About This Blog
Summaries, news and resources relating to eDiscovery in Delaware and beyond.
With the continuing push for more prolific and creative use of technology in Kindergarten through 12th grade classrooms, student data has become more valuable, and the protection of that data of greater concern. In the face of the perceived need for greater protection of student data, the Delaware General Assembly, on June 25, 2015, approved SS1 for SB 79 (the “Student Data Privacy Protection Act” or “SDPPA”). Expressly modeled on California’s Student Online Personal Information Privacy Act, the SDPPA is designed to prohibit educational technology service providers from selling student data, using student data to engage in targeted advertising to students and their families, or creating student profiles for non-educational purposes. More ›
Online businesses take note. Delaware may finally have an online privacy law. On June 25, 2015, the Delaware General Assembly passed SS1 for SB68, known as the “Delaware Online Privacy and Protection Act.” If signed by the governor, DOPPA will go into effect on January 1, 2016. More ›
Join us for a webinar on the new DRAA.
June 24, 2015 12:00 PM - 1:00 PM EST
The enactment of the Delaware Rapid Arbitration Act (the "DRAA") is a breakthrough in the quest for an efficient, cost-effective and timely process to resolve business disputes, This webinar explains how the DRAA differs from traditional arbitration by providing a fast resolution that avoids the expense of extensive pre-hearing discovery, disputes over arbitration solution and multiple appeals. More ›
This is the third in a series of posts summarizing the 7 most important eDiscovery cases in Delaware in 2014.
Herbert Chen and Derek Sheeler v. Robert Howard-Anderson, Steven Krausz, Robert Abbott, Robert Bylin, Thomas Pardun, Brian Strom, Albert Moyer, Jeanne Seeley, and Occam Networks, Inc., C.A. No. 5878–VCL, Oral Argument on Plaintiffs' Motion to Compel Production of Documents by Defendants and Jefferies and for Sanctions Against Defendants and the Court's Rulings, September 4, 2014.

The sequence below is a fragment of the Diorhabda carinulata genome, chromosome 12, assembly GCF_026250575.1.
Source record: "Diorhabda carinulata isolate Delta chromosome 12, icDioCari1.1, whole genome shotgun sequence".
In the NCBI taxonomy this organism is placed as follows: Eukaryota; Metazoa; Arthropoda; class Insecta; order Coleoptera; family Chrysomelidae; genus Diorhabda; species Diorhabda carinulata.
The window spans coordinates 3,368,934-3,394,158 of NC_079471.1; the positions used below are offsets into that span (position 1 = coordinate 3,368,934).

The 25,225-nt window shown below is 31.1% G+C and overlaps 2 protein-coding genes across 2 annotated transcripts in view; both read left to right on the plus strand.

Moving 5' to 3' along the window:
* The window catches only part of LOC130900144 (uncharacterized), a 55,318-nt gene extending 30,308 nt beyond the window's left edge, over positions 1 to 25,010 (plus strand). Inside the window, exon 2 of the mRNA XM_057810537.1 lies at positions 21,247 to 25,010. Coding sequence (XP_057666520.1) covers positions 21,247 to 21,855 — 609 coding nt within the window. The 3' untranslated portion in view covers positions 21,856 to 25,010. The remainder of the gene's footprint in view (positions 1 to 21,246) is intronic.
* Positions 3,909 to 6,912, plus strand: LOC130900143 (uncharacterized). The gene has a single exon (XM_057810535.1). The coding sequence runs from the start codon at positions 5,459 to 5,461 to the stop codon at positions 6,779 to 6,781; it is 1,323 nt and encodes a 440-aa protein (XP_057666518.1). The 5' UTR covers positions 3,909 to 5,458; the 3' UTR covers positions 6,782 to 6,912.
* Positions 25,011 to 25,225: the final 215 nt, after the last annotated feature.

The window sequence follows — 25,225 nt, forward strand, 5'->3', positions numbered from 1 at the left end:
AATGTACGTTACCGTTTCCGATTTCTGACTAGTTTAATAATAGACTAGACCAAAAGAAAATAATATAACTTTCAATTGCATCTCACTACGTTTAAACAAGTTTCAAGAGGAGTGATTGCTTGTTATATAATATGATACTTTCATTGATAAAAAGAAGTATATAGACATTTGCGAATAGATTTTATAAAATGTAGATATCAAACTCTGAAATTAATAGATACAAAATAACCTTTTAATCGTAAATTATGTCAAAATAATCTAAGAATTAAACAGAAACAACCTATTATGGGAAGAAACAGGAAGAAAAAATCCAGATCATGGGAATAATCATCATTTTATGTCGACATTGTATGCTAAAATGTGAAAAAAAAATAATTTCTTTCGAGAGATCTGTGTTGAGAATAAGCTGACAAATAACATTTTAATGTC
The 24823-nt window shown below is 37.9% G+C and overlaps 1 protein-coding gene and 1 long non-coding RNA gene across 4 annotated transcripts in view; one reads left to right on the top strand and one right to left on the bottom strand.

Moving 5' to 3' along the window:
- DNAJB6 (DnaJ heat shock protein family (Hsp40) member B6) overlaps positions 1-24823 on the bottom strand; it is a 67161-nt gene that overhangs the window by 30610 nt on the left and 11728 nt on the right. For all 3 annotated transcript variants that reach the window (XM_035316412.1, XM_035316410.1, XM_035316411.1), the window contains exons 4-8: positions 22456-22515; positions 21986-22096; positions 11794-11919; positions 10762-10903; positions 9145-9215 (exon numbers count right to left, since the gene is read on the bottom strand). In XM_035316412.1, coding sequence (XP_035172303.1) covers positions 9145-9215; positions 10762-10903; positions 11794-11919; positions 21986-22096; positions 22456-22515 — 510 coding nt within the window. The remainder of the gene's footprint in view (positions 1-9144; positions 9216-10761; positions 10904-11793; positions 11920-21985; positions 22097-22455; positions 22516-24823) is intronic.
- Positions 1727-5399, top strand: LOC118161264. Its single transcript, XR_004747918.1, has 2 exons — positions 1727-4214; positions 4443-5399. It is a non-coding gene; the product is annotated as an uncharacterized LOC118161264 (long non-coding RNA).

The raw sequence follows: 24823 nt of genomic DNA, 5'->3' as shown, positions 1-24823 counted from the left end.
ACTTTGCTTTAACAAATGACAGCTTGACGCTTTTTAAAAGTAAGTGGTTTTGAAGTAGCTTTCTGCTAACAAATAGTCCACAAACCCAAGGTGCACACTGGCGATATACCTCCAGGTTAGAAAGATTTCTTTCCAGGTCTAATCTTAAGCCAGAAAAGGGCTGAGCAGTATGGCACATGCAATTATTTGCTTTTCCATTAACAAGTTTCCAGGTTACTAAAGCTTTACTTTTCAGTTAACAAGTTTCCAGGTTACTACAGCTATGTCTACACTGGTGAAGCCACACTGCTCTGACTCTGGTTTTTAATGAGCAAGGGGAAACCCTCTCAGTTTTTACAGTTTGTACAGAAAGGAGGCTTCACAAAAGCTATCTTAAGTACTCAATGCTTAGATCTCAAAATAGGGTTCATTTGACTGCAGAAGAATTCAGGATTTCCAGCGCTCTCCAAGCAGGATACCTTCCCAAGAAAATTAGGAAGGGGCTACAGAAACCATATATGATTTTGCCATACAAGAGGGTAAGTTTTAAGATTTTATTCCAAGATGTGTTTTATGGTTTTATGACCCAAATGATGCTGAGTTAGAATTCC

While the Chen v. Howard-Anderson case has been discussed in the corporate arena as an important case relating to Delaware fiduciary law, 102(b)(7) exculpatory provisions, and Revlon duties, the case also highlights the importance of transparency in the discovery process. Chen is a reminder of how seriously the Courts in Delaware treat counsel’s discovery obligations. More ›
Morris James LLP is pleased to announce that R. Eric Hacker has joined the firm’s Georgetown office as an associate in its Real Estate and Business Litigation practice groups. His practice will focus on residential and commercial real estate, and commercial litigation. More ›
Many attorneys view eDiscovery as merely something they “have to do.” On Episode 5, we speak to Ian McCauley, Morris James’ eDiscovery coordinator about jettisoning this and other misconceptions about eDiscovery practice. Instead, Ian suggests that effective eDiscovery practice can be a valuable litigation tool, and that attorneys should focus on how eDiscovery can help, not hinder, their case. We’ll talk to Ian about the role of an eDiscovery coordinator in a larger litigation group, the Delaware courts’ attitudes toward eDiscovery, and certain eDiscovery issues that often arise in corporate and commercial cases. More ›